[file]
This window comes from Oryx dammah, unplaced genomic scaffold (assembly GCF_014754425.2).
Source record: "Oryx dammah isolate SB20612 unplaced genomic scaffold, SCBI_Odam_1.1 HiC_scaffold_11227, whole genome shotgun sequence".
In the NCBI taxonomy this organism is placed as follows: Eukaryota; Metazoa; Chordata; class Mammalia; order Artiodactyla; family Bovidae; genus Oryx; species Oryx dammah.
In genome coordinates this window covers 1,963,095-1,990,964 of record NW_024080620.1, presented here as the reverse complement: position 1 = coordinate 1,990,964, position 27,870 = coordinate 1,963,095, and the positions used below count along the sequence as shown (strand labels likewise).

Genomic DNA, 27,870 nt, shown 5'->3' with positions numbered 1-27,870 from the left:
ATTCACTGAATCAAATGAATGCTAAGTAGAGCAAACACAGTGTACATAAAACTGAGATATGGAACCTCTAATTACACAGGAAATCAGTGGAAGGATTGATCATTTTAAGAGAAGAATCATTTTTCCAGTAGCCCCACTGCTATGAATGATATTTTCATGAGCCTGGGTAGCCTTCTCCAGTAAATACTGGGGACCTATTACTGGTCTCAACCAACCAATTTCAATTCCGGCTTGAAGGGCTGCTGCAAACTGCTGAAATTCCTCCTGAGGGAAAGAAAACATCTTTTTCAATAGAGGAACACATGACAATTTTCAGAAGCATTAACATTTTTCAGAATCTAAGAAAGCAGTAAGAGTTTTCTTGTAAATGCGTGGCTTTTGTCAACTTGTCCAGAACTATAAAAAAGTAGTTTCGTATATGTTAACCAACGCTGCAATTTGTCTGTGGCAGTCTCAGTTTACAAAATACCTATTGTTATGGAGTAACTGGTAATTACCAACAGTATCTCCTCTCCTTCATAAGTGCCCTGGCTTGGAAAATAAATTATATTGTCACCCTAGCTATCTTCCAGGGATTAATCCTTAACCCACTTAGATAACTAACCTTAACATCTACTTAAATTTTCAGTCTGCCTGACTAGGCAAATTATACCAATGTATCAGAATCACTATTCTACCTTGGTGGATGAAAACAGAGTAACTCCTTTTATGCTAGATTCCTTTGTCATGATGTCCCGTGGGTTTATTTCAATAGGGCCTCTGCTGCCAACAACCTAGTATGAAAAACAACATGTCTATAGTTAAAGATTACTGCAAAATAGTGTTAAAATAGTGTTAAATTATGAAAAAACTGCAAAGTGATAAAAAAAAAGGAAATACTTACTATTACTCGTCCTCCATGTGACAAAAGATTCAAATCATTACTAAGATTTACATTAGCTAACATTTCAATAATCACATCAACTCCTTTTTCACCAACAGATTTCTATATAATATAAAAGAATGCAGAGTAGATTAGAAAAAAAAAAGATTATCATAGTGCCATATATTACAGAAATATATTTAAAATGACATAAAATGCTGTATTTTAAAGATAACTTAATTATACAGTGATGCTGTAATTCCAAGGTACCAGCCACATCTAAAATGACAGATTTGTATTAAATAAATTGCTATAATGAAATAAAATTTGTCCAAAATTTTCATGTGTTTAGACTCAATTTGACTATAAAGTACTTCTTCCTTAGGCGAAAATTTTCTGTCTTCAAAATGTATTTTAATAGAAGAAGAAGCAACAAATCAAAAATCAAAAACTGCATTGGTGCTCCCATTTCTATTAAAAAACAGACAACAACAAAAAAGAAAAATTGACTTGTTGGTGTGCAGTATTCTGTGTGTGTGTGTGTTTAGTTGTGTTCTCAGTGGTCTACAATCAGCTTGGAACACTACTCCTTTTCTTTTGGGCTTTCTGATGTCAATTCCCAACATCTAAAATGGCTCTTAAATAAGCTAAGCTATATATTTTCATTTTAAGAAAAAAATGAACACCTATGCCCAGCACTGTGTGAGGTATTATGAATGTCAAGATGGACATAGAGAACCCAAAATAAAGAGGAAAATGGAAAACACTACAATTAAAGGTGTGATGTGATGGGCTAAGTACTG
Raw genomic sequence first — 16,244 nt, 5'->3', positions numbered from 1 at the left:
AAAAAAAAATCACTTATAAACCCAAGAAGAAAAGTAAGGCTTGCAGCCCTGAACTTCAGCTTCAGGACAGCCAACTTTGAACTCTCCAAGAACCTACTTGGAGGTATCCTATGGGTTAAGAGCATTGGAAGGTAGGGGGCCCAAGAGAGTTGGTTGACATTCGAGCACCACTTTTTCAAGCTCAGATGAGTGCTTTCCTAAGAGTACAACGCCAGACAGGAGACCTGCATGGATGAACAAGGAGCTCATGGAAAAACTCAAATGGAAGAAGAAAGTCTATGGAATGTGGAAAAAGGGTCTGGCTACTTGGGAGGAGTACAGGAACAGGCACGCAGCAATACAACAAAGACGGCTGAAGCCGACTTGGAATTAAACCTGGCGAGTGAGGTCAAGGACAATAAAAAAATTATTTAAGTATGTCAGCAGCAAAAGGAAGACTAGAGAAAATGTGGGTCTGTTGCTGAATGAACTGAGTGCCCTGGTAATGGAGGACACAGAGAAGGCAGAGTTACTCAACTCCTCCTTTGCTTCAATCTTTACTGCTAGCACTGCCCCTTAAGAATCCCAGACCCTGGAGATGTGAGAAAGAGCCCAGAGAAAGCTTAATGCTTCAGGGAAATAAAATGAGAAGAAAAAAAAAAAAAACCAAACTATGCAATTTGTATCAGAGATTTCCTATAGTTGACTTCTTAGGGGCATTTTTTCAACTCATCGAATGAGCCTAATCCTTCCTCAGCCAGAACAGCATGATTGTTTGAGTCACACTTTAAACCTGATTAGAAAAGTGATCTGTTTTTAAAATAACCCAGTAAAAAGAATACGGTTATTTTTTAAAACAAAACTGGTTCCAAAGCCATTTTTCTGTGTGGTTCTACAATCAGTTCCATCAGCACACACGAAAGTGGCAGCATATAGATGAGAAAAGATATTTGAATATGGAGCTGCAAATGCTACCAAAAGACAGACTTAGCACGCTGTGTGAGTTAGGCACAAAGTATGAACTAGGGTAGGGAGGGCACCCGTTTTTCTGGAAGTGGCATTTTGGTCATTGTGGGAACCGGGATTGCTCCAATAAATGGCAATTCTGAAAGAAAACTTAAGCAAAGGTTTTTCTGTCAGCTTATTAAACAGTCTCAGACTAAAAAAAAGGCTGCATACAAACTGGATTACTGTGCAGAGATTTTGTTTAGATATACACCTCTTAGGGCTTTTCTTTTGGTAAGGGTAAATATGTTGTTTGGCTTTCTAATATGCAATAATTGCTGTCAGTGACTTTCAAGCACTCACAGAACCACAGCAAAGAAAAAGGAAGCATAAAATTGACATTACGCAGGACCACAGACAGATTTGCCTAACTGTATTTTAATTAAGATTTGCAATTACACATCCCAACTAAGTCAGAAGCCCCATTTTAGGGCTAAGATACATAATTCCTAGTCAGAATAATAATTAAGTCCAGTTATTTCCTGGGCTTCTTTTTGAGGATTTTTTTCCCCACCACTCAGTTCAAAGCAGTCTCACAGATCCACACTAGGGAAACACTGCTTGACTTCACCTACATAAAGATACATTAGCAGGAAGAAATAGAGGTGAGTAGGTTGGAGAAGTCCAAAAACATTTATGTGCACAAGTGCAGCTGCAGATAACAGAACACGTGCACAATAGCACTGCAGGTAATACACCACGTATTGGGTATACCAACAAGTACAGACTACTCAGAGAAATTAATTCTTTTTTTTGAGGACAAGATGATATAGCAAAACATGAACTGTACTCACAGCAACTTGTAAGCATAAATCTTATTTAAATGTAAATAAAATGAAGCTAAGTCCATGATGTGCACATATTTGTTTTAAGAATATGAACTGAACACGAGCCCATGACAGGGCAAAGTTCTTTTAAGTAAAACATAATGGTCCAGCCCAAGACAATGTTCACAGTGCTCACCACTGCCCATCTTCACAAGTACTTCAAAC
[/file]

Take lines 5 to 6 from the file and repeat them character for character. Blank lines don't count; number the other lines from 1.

Genomic DNA, 27,870 nt, shown 5'->3' with positions numbered 1-27,870 from the left:
ATTCACTGAATCAAATGAATGCTAAGTAGAGCAAACACAGTGTACATAAAACTGAGATATGGAACCTCTAATTACACAGGAAATCAGTGGAAGGATTGATCATTTTAAGAGAAGAATCATTTTTCCAGTAGCCCCACTGCTATGAATGATATTTTCATGAGCCTGGGTAGCCTTCTCCAGTAAATACTGGGGACCTATTACTGGTCTCAACCAACCAATTTCAATTCCGGCTTGAAGGGCTGCTGCAAACTGCTGAAATTCCTCCTGAGGGAAAGAAAACATCTTTTTCAATAGAGGAACACATGACAATTTTCAGAAGCATTAACATTTTTCAGAATCTAAGAAAGCAGTAAGAGTTTTCTTGTAAATGCGTGGCTTTTGTCAACTTGTCCAGAACTATAAAAAAGTAGTTTCGTATATGTTAACCAACGCTGCAATTTGTCTGTGGCAGTCTCAGTTTACAAAATACCTATTGTTATGGAGTAACTGGTAATTACCAACAGTATCTCCTCTCCTTCATAAGTGCCCTGGCTTGGAAAATAAATTATATTGTCACCCTAGCTATCTTCCAGGGATTAATCCTTAACCCACTTAGATAACTAACCTTAACATCTACTTAAATTTTCAGTCTGCCTGACTAGGCAAATTATACCAATGTATCAGAATCACTATTCTACCTTGGTGGATGAAAACAGAGTAACTCCTTTTATGCTAGATTCCTTTGTCATGATGTCCCGTGGGTTTATTTCAATAGGGCCTCTGCTGCCAACAACCTAGTATGAAAAACAACATGTCTATAGTTAAAGATTACTGCAAAATAGTGTTAAAATAGTGTTAAATTATGAAAAAACTGCAAAGTGATAAAAAAAAAGGAAATACTTACTATTACTCGTCCTCCATGTGACAAAAGATTCAAATCATTACTAAGATTTACATTAGCTAACATTTCAATAATCACATCAACTCCTTTTTCACCAACAGATTTCTATATAATATAAAAGAATGCAGAGTAGATTAGAAAAAAAAAAGATTATCATAGTGCCATATATTACAGAAATATATTTAAAATGACATAAAATGCTGTATTTTAAAGATAACTTAATTATACAGTGATGCTGTAATTCCAAGGTACCAGCCACATCTAAAATGACAGATTTGTATTAAATAAATTGCTATAATGAAATAAAATTTGTCCAAAATTTTCATGTGTTTAGACTCAATTTGACTATAAAGTACTTCTTCCTTAGGCGAAAATTTTCTGTCTTCAAAATGTATTTTAATAGAAGAAGAAGCAACAAATCAAAAATCAAAAACTGCATTGGTGCTCCCATTTCTATTAAAAAACAGACAACAACAAAAAAGAAAAATTGACTTGTTGGTGTGCAGTATTCTGTGTGTGTGTGTGTTTAGTTGTGTTCTCAGTGGTCTACAATCAGCTTGGAACACTACTCCTTTTCTTTTGGGCTTTCTGATGTCAATTCCCAACATCTAAAATGGCTCTTAAATAAGCTAAGCTATATATTTTCATTTTAAGAAAAAAATGAACACCTATGCCCAGCACTGTGTGAGGTATTATGAATGTCAAGATGGACATAGAGAACCCAAAATAAAGAGGAAAATGGAAAACACTACAATTAAAGGTGTGATGTGATGGGCTAAGTACTG